The day was rather drab and chilly, but our group of nine ADKers enjoyed a really pleasant two hours and almost three miles in nature and good company. One of our group had never experienced Reinstein, so special attention was given to a few of the property’s gems. We stopped and discussed the oldest tree on the property on the Beech Tree Trail, aptly named, the Champion Beech, estimated to be between 300 – 400 years old. Another stop was the stone house located on Flattail Lake which was constructed in 1965 as a summer residence for the Reinstein family. And in a pretty evergreen area off the history trail, we stopped at the library in the woods, an Eagle Scout project that has a great assortment of books geared to almost all age levels. Teachers should check out the library for there seemed to be a lot to offer a classroom.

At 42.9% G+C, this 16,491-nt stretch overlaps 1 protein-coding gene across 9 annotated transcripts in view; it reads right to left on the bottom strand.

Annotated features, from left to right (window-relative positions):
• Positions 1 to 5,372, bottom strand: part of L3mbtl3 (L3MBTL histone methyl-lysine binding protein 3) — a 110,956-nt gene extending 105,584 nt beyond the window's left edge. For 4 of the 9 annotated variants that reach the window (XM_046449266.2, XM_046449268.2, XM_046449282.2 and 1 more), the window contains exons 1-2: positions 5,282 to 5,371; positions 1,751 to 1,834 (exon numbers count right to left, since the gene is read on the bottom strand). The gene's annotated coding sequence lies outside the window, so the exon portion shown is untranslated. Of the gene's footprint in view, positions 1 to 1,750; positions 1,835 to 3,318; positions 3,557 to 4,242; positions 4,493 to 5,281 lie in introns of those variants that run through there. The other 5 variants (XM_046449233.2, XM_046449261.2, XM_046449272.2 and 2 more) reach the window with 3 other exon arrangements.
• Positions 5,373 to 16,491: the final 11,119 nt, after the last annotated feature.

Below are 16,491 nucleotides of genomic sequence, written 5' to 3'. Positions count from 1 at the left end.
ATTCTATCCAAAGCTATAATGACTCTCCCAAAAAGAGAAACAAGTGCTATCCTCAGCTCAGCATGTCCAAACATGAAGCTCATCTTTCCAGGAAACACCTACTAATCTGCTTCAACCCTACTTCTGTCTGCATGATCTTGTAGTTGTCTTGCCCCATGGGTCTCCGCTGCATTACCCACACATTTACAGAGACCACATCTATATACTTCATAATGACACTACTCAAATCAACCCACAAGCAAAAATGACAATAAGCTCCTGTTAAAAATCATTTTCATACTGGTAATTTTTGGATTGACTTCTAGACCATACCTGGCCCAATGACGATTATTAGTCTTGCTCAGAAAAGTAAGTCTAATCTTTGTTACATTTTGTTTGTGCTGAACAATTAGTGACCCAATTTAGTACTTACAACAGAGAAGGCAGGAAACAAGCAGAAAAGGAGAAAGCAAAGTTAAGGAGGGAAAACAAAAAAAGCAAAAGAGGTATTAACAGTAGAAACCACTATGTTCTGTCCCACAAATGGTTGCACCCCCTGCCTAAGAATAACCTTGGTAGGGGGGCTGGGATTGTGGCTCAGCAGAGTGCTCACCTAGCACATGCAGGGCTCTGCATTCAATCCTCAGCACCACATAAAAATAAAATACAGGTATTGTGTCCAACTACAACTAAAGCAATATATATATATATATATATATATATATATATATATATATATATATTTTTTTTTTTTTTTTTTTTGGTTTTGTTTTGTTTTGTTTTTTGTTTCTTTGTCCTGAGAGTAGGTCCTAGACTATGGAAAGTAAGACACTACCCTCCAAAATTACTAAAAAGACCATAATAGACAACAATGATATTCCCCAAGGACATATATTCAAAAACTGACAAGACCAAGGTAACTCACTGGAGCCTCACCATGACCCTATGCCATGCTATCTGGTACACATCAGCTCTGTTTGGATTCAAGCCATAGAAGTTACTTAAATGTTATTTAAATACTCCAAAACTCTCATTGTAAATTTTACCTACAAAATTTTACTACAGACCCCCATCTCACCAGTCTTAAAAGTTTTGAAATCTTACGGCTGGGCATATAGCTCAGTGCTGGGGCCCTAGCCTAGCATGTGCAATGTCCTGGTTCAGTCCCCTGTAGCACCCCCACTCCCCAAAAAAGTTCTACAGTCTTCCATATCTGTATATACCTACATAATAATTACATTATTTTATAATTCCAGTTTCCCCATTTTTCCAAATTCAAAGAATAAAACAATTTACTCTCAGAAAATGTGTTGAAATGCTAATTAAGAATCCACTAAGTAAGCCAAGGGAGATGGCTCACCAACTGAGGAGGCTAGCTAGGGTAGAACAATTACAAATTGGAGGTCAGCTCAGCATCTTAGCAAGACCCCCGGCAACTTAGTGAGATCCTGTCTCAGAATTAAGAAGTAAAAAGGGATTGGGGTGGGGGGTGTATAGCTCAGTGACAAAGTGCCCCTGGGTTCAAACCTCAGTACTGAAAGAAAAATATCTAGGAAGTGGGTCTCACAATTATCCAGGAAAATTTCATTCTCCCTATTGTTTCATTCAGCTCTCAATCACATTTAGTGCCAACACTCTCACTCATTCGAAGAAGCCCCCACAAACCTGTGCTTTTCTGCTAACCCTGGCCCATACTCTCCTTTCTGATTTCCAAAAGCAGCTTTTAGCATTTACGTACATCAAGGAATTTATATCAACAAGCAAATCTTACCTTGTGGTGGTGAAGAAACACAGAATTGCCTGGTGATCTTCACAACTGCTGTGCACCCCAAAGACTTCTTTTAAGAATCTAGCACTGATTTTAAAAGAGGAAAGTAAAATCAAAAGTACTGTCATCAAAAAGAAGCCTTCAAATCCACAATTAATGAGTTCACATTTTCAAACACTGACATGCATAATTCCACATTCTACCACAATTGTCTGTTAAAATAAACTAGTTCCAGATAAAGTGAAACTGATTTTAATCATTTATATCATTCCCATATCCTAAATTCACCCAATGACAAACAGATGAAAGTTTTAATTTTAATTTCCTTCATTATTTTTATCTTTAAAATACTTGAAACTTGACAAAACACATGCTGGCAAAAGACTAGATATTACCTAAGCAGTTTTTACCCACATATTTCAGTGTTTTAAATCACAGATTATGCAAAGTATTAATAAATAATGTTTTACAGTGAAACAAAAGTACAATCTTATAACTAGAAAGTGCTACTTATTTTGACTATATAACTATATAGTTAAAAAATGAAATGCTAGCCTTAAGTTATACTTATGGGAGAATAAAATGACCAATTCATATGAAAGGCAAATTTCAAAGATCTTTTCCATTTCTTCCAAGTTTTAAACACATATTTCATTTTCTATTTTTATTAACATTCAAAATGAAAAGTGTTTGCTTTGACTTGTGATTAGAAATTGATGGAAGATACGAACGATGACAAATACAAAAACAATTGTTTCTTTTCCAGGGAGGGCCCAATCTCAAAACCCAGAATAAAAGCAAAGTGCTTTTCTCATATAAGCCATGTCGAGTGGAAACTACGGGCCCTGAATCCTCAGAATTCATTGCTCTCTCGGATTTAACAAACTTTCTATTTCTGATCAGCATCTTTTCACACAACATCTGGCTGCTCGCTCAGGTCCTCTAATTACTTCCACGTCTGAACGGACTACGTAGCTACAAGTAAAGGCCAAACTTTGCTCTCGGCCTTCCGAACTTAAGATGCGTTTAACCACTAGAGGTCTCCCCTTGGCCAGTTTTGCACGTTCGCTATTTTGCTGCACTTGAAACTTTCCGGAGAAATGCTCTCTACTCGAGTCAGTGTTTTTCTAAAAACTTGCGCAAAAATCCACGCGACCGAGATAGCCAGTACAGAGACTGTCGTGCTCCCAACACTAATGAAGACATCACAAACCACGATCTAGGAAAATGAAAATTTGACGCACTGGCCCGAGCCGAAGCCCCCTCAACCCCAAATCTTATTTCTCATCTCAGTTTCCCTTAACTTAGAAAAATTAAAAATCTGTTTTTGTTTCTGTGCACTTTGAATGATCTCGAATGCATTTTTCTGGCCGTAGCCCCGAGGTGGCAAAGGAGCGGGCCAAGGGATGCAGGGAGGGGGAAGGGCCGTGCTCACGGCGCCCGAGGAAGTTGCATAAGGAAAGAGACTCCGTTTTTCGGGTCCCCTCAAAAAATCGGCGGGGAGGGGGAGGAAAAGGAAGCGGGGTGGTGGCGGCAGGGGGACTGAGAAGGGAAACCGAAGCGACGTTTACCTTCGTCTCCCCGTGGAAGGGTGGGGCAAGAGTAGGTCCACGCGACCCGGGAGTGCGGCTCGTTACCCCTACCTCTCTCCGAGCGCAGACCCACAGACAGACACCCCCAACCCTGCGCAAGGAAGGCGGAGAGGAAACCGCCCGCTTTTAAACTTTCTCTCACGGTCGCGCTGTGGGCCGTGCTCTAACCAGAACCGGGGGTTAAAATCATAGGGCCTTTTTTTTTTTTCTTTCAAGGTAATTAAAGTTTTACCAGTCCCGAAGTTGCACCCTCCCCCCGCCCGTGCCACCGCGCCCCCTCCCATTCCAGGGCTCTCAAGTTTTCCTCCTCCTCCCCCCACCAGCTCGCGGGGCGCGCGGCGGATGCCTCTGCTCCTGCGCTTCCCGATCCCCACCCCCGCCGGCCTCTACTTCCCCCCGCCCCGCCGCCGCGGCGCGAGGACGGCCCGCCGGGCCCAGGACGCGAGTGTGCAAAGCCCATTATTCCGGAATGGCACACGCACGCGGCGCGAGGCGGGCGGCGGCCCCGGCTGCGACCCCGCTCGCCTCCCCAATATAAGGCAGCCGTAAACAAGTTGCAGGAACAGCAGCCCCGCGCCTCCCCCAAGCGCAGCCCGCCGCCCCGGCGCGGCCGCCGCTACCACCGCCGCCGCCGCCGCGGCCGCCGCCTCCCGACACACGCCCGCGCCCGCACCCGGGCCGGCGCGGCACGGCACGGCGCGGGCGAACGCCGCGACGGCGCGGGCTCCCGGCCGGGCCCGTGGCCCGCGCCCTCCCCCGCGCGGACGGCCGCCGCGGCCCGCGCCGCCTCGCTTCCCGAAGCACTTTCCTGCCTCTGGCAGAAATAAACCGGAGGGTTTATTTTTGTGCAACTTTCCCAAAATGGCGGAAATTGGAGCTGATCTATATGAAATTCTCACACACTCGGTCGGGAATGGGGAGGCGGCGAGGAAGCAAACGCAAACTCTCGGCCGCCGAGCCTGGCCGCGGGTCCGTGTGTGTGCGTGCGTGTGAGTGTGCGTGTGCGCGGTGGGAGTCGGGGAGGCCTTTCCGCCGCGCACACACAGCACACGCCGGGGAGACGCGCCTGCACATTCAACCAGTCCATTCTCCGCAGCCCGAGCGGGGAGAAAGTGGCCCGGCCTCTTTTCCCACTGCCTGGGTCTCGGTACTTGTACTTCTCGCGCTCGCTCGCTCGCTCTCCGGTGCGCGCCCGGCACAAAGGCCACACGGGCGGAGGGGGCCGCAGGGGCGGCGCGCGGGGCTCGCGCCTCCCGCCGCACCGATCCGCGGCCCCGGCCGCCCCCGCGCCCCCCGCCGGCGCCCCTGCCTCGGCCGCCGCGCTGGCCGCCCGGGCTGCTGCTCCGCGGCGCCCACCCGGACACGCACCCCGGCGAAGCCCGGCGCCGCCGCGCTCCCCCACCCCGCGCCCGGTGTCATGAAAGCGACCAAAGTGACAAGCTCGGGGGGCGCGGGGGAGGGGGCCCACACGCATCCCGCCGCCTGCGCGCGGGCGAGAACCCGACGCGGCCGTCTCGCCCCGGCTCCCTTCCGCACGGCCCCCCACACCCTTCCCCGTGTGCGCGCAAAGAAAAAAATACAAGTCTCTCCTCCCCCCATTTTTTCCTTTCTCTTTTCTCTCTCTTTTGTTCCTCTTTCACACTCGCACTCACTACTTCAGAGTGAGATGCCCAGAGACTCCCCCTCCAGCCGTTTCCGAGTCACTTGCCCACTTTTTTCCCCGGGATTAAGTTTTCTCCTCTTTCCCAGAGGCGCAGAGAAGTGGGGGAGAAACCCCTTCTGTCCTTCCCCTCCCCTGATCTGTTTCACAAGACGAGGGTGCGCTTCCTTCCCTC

All delighted in hearing the cheerful sounds of black capped chickadees and seeing glorious male cardinals that flitted and followed us on our way back to the parking lot. The big discussion at the end of our walk was the purpose of the caged exclosures in the ponds. After a discussion with my husband, then calling Reinstein, it’s confirmed that they are indeed exclosures to prevent beavers from eating vegetation.
Another walk is planned for January 30th and we’ll take a different route, walk the boardwalks, view the other ponds on the property, and have a short period of silence to enjoy the sounds of Reinstein.